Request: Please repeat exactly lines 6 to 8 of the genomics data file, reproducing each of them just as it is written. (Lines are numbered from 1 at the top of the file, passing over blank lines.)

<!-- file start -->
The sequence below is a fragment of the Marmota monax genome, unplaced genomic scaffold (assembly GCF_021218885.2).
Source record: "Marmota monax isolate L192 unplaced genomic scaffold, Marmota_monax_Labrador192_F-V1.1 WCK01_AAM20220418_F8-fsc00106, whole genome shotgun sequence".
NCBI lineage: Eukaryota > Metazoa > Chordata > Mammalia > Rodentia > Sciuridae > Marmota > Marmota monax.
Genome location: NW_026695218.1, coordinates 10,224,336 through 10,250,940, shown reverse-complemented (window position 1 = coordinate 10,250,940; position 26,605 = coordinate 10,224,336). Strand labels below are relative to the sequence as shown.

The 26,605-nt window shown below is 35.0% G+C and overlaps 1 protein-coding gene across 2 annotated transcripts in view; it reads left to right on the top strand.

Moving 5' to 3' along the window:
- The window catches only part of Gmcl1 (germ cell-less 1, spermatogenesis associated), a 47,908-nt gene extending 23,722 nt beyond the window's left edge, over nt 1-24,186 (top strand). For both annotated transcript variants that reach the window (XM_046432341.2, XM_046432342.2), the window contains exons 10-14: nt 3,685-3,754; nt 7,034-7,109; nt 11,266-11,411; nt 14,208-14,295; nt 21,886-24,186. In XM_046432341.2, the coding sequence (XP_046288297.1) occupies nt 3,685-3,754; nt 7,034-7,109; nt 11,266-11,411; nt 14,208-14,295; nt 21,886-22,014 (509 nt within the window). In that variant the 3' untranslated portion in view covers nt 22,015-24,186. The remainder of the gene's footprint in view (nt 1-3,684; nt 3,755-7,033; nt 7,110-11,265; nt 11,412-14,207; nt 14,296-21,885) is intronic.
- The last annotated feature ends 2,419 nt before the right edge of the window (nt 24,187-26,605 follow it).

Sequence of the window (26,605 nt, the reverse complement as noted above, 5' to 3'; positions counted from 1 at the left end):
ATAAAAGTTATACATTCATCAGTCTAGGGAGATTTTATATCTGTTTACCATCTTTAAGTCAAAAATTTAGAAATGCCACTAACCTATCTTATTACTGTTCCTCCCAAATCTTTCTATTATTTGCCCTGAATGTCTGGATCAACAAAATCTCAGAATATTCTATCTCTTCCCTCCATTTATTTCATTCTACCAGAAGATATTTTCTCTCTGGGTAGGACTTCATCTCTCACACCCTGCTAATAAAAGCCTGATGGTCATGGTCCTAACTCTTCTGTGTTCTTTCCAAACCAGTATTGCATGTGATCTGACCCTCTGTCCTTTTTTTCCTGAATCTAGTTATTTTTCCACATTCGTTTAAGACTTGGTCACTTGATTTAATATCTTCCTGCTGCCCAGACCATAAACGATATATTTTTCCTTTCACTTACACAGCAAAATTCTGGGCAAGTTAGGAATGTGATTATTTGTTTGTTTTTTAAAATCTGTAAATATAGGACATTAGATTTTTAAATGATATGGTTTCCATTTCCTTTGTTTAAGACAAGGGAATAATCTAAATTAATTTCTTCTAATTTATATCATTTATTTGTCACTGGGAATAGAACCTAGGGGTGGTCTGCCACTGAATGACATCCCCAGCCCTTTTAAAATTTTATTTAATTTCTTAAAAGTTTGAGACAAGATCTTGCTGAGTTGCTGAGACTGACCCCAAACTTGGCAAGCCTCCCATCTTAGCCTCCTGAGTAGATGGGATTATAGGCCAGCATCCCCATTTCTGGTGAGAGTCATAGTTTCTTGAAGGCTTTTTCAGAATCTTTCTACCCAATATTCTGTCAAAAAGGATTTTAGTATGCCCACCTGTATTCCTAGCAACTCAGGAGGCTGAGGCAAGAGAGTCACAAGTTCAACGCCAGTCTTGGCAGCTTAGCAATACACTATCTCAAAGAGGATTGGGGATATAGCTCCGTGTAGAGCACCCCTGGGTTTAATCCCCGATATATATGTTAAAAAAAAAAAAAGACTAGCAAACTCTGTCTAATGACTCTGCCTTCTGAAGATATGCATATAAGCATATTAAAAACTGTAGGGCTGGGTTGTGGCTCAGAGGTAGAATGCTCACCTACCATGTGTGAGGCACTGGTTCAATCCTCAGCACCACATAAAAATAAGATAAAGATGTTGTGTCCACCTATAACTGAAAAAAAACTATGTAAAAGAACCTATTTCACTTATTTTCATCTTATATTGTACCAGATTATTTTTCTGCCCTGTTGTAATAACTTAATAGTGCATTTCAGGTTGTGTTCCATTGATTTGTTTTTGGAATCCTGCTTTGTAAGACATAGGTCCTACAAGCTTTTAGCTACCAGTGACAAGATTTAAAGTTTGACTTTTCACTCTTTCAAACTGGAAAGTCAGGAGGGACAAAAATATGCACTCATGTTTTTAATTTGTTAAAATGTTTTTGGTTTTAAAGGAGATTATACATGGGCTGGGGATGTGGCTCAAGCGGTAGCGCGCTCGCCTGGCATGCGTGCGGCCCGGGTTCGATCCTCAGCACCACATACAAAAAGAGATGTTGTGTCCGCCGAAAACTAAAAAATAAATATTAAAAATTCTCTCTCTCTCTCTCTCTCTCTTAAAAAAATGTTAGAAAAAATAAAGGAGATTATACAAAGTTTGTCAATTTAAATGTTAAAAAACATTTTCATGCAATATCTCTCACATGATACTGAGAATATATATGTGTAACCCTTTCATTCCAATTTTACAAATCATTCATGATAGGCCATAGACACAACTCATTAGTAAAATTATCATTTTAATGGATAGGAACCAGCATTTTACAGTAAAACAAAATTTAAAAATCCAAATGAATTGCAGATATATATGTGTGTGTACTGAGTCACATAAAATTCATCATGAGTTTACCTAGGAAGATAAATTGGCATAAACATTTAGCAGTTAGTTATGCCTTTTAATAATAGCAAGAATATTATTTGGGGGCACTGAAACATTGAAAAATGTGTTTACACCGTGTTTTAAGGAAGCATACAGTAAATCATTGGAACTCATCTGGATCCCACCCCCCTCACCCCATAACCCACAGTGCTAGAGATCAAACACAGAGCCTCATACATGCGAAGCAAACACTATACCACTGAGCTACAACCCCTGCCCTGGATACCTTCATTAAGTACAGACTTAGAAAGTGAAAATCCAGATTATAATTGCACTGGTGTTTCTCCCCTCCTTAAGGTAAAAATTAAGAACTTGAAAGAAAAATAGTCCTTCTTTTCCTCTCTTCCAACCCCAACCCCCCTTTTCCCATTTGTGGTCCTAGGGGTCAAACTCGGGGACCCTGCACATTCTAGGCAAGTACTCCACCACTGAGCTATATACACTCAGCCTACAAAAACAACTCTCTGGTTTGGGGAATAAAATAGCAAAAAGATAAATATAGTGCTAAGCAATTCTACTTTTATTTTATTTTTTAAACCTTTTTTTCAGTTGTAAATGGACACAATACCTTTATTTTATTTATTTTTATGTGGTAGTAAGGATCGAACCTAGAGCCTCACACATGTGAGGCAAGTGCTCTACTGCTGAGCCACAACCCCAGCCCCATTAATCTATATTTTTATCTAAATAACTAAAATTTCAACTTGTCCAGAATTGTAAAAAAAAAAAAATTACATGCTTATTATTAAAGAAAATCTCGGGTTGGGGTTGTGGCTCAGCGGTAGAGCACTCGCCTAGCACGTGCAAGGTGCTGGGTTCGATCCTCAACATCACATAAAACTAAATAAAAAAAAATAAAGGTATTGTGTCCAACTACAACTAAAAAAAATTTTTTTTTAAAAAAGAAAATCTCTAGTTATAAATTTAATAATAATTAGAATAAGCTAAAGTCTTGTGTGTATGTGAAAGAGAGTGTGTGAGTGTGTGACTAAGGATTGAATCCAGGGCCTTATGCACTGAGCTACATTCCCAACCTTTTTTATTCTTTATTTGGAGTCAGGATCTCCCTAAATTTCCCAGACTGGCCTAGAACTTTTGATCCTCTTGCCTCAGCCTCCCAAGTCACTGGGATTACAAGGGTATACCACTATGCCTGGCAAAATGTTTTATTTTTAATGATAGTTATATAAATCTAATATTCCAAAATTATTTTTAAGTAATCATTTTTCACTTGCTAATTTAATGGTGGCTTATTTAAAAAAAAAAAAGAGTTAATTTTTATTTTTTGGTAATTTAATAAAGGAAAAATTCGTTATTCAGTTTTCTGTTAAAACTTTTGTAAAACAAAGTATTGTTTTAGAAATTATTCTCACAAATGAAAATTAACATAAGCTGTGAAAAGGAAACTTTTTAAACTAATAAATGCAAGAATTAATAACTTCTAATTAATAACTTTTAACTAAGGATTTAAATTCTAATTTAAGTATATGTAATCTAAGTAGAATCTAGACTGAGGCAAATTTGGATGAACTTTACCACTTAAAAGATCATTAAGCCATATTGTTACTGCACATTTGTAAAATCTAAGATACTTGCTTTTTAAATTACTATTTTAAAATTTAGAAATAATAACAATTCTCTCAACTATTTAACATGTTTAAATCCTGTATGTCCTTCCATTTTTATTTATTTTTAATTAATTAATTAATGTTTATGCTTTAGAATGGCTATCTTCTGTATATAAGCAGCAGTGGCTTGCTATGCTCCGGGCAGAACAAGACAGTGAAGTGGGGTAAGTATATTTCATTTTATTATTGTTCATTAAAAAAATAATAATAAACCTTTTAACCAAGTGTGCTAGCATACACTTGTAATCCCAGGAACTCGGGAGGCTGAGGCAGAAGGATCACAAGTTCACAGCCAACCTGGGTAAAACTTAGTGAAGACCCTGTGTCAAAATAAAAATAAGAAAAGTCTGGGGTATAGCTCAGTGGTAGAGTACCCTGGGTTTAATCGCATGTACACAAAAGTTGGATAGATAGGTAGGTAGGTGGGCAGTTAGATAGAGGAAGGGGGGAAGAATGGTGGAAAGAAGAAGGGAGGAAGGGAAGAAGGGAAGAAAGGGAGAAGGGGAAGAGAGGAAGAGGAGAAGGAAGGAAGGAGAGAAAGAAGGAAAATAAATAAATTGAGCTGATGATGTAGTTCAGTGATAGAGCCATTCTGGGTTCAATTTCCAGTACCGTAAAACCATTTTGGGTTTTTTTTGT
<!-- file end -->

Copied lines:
Moving 5' to 3' along the window:
- The window catches only part of Gmcl1 (germ cell-less 1, spermatogenesis associated), a 47,908-nt gene extending 23,722 nt beyond the window's left edge, over nt 1-24,186 (top strand). For both annotated transcript variants that reach the window (XM_046432341.2, XM_046432342.2), the window contains exons 10-14: nt 3,685-3,754; nt 7,034-7,109; nt 11,266-11,411; nt 14,208-14,295; nt 21,886-24,186. In XM_046432341.2, the coding sequence (XP_046288297.1) occupies nt 3,685-3,754; nt 7,034-7,109; nt 11,266-11,411; nt 14,208-14,295; nt 21,886-22,014 (509 nt within the window). In that variant the 3' untranslated portion in view covers nt 22,015-24,186. The remainder of the gene's footprint in view (nt 1-3,684; nt 3,755-7,033; nt 7,110-11,265; nt 11,412-14,207; nt 14,296-21,885) is intronic.
- The last annotated feature ends 2,419 nt before the right edge of the window (nt 24,187-26,605 follow it).